Set-top terminal 400 includes an in-band tuner 402, which tunes to a channel selected by the subscriber via user interface 404. While not shown, a second in-band tuner may be provided, which could, for example, be used to receive the advertisements when they are transmitted on a separate transport stream. User interface 404 may be any control device such as a remote control, mouse, microphone, keyboard, or display. NTSC demodulator 440 and digital demodulator 442 are responsive to in-band tuner 402. NTSC demodulator 440 includes components responsive to receive analog versions of a channel signal. A digital demodulator 442, which as shown is a QAM demodulator, but, which may be any type of digital demodulator device, includes components responsive to receive digital versions of a channel signal, and to output video information. QAM demodulator 442 receives and processes digital data packets from one or more digital sources, such as a digital television signal, an MPEG transport stream, or a media stream from an external network connection, such as cable modem 415 (if available), using well-known methods and techniques. Video decoder 444 is responsive to receive and decode video information.
Video information that may require format translation or modification for compatibility with capabilities of set top terminal 400 may be passed to encoder 441 for formatting. Video information that is in a format preferred for use by MPEG Decoder/Multi Media Processor 449 may be passed directly to MPEG Decoder/Multi Media Processor 449. Encoder 441 is operative to perform predetermined coding techniques (for example, MPEG-2, MPEG-4, and others) to produce an encoded video signal for transmission to MPEG Decoder/Multi Media Processor 449, or for storage. MPEG Decoder/Multi-Media Processor 449 is operative to perform predetermined coding techniques to arrange video information into displayable formats, in accordance with well-known methods and techniques. Internal arrangements of MPEG Decoder/Multi-Media Processor 449 are well known, and may include analog-to-digital converters, one or more storage media and/or buffers, and general or special-purpose processors or application-specific integrated circuits, along with demultiplexers for demultiplexing and/or synchronizing at least two transport streams (for example, video and audio).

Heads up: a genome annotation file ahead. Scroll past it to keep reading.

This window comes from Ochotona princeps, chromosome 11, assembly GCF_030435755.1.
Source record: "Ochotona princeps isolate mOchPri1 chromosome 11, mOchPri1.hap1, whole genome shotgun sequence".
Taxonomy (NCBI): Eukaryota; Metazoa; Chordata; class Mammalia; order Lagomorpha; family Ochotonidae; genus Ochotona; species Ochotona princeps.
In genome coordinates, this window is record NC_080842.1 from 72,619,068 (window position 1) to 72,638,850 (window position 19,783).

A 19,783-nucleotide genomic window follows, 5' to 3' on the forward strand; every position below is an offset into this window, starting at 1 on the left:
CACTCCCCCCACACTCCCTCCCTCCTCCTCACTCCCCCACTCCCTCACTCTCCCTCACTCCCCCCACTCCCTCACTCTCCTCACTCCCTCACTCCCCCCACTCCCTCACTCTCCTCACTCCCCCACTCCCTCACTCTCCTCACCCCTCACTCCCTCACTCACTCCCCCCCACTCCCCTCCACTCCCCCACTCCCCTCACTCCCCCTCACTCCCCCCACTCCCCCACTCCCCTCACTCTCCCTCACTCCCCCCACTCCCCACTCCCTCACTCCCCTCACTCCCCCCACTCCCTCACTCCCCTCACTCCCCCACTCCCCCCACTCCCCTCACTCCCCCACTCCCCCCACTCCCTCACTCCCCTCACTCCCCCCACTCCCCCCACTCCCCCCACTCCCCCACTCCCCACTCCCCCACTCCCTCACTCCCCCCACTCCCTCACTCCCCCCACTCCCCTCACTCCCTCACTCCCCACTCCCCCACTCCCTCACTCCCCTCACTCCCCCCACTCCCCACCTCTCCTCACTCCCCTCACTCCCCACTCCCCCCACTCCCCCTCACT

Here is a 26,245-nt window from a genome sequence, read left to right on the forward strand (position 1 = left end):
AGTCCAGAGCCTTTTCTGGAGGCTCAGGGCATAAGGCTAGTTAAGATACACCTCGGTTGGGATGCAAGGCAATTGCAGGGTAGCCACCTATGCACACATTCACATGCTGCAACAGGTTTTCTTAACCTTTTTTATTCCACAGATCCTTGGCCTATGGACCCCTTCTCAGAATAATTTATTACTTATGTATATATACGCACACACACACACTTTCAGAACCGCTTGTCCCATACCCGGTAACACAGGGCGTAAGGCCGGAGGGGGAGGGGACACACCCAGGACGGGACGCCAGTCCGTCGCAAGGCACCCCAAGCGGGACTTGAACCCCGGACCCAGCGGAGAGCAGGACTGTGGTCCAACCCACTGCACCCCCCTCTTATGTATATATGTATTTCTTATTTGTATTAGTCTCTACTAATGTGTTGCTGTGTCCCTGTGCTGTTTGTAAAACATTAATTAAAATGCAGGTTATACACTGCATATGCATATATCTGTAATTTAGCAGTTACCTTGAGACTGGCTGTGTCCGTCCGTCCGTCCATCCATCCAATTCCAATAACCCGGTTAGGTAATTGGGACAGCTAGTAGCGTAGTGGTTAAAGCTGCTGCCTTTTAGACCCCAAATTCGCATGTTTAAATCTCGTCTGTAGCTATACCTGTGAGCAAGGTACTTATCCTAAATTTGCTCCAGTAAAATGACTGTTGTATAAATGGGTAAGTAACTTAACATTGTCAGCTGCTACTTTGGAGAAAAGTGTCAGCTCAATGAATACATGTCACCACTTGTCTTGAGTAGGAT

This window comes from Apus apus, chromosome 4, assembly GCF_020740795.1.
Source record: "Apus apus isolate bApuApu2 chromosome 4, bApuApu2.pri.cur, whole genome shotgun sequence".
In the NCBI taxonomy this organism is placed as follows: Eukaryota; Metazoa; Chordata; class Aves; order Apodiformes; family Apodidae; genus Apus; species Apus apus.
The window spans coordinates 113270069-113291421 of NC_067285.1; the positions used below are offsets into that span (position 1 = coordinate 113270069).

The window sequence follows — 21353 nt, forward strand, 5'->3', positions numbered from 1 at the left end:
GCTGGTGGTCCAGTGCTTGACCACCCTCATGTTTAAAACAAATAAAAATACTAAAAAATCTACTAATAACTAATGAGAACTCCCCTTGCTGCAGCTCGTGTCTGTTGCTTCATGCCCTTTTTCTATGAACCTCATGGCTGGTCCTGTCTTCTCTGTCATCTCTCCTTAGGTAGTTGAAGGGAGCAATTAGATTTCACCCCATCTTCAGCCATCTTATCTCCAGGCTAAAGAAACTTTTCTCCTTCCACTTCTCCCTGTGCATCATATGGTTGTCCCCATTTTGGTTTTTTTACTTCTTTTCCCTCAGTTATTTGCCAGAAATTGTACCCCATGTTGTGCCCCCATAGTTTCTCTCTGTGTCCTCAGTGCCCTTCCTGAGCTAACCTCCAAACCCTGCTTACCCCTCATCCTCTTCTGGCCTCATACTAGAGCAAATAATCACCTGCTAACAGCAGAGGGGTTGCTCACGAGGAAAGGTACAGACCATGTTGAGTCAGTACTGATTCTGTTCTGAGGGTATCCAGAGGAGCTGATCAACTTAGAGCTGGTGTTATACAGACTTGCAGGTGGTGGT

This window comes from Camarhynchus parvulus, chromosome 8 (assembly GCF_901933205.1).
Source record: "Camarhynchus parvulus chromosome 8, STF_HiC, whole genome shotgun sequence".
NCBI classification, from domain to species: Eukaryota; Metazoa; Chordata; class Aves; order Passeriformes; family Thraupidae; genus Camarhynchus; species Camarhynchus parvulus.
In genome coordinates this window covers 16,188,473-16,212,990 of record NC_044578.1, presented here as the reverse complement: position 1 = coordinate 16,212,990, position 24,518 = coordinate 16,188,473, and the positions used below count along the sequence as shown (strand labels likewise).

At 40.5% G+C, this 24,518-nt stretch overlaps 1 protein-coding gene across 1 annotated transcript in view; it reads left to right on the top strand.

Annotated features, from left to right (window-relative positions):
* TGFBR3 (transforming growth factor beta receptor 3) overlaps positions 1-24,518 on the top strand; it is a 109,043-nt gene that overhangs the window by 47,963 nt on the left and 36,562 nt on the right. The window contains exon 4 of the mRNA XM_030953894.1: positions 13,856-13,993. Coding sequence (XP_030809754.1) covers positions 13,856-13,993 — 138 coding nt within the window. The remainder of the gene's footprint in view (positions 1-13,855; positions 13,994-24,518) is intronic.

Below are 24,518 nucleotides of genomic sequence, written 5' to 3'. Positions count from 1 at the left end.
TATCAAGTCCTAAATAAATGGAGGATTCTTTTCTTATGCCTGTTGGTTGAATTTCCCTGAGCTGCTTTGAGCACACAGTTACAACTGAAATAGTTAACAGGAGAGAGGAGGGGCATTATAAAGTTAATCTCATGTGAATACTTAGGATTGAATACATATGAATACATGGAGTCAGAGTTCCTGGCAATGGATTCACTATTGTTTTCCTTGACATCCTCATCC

Splice engine 410 may be employed when the advertisements are made available on a separate transport stream from the programming, such as shown in
An electronic program guide (EPG) 455 is also provided in set top terminal 400. The EPG 455 displays information analogous to TV listings found in local newspapers or other print media. An EPG provides information about each program being broadcast within the time period covered by the EPG, which typically ranges from the next hour up to several days. The information contained in an EPG includes programming characteristics such as, for example, channel number, program title, start time, end time, elapsed time, time remaining, a brief description of the program's content and possibly the names of individuals associated with the program such as the actors, writers and director. The EPG, which is generally received along with the programming content, may be updated on a periodic basis so that the consumer can make appropriate selection for upcoming programs. For example, the electronic program guide 455 may display programs in a tabular format by channel and time so that the user can make selections of desired content. In some cases, instead of transmitting it along with the programming, the electronic program guide 455 may be downloaded via a telephone line, cable connection, satellite up-link, down-link, or radio broadcast antenna.